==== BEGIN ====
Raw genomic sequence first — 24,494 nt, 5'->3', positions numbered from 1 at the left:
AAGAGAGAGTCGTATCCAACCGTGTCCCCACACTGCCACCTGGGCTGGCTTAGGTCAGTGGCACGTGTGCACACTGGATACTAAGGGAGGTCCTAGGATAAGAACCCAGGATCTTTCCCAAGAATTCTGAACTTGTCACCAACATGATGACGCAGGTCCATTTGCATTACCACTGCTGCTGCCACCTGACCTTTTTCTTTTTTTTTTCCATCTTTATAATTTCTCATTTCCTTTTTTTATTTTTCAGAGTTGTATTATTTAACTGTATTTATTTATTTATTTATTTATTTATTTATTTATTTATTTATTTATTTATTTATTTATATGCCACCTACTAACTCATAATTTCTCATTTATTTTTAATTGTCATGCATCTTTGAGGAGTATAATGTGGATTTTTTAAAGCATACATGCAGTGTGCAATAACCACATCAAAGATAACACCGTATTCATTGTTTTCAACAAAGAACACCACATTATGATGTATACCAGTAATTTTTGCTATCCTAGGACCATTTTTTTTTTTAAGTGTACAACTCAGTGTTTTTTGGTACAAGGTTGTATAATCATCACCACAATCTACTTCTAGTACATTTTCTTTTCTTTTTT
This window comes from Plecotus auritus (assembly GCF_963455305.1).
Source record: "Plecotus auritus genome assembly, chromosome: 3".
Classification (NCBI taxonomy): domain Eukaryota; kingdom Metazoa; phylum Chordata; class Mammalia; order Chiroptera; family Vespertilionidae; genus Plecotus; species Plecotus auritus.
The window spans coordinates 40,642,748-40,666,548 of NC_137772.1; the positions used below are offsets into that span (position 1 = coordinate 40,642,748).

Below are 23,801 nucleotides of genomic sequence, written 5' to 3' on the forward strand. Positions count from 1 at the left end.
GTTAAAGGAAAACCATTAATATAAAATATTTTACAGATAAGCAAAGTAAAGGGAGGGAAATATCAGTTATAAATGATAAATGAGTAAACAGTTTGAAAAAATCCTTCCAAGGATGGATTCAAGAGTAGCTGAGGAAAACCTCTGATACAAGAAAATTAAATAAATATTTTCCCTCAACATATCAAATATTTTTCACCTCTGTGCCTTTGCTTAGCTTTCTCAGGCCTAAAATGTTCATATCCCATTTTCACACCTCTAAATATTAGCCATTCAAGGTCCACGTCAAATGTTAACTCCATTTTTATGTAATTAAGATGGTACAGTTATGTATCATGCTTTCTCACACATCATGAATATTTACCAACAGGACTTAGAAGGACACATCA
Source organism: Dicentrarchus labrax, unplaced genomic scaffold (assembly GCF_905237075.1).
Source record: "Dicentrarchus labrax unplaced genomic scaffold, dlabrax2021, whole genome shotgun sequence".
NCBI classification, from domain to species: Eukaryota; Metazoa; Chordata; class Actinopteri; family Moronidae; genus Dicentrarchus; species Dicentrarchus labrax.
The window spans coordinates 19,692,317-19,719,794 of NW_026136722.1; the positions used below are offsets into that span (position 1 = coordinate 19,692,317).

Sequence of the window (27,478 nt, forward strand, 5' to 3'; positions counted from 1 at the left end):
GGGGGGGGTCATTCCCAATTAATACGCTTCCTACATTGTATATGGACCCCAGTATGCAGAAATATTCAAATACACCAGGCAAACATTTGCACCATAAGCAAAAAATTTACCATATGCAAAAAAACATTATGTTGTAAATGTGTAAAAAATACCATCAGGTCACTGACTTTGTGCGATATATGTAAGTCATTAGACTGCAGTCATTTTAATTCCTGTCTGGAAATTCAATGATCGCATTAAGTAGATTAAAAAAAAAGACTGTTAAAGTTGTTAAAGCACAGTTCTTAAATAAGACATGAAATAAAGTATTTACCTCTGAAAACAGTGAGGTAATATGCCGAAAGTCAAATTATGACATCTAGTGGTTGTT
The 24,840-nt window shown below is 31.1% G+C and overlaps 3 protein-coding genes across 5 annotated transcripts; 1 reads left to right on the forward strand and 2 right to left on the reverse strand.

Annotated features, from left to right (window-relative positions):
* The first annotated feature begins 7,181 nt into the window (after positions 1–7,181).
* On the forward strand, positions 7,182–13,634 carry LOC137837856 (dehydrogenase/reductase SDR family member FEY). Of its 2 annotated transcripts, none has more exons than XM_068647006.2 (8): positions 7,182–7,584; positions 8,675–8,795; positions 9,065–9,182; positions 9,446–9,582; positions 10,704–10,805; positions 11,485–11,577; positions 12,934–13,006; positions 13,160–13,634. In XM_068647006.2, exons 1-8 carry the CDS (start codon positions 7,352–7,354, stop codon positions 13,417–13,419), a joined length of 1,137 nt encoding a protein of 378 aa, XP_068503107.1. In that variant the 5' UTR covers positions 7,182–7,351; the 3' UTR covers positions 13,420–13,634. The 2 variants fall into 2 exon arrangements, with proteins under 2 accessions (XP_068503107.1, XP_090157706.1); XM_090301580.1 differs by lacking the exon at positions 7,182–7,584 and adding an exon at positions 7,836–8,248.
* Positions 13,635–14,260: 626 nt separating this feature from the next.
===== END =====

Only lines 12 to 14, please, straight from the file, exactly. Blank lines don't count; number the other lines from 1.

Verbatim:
The window spans coordinates 19,692,317-19,719,794 of NW_026136722.1; the positions used below are offsets into that span (position 1 = coordinate 19,692,317).

Sequence of the window (27,478 nt, forward strand, 5' to 3'; positions counted from 1 at the left end):
GGGGGGGGTCATTCCCAATTAATACGCTTCCTACATTGTATATGGACCCCAGTATGCAGAAATATTCAAATACACCAGGCAAACATTTGCACCATAAGCAAAAAATTTACCATATGCAAAAAAACATTATGTTGTAAATGTGTAAAAAATACCATCAGGTCACTGACTTTGTGCGATATATGTAAGTCATTAGACTGCAGTCATTTTAATTCCTGTCTGGAAATTCAATGATCGCATTAAGTAGATTAAAAAAAAAGACTGTTAAAGTTGTTAAAGCACAGTTCTTAAATAAGACATGAAATAAAGTATTTACCTCTGAAAACAGTGAGGTAATATGCCGAAAGTCAAATTATGACATCTAGTGGTTGTT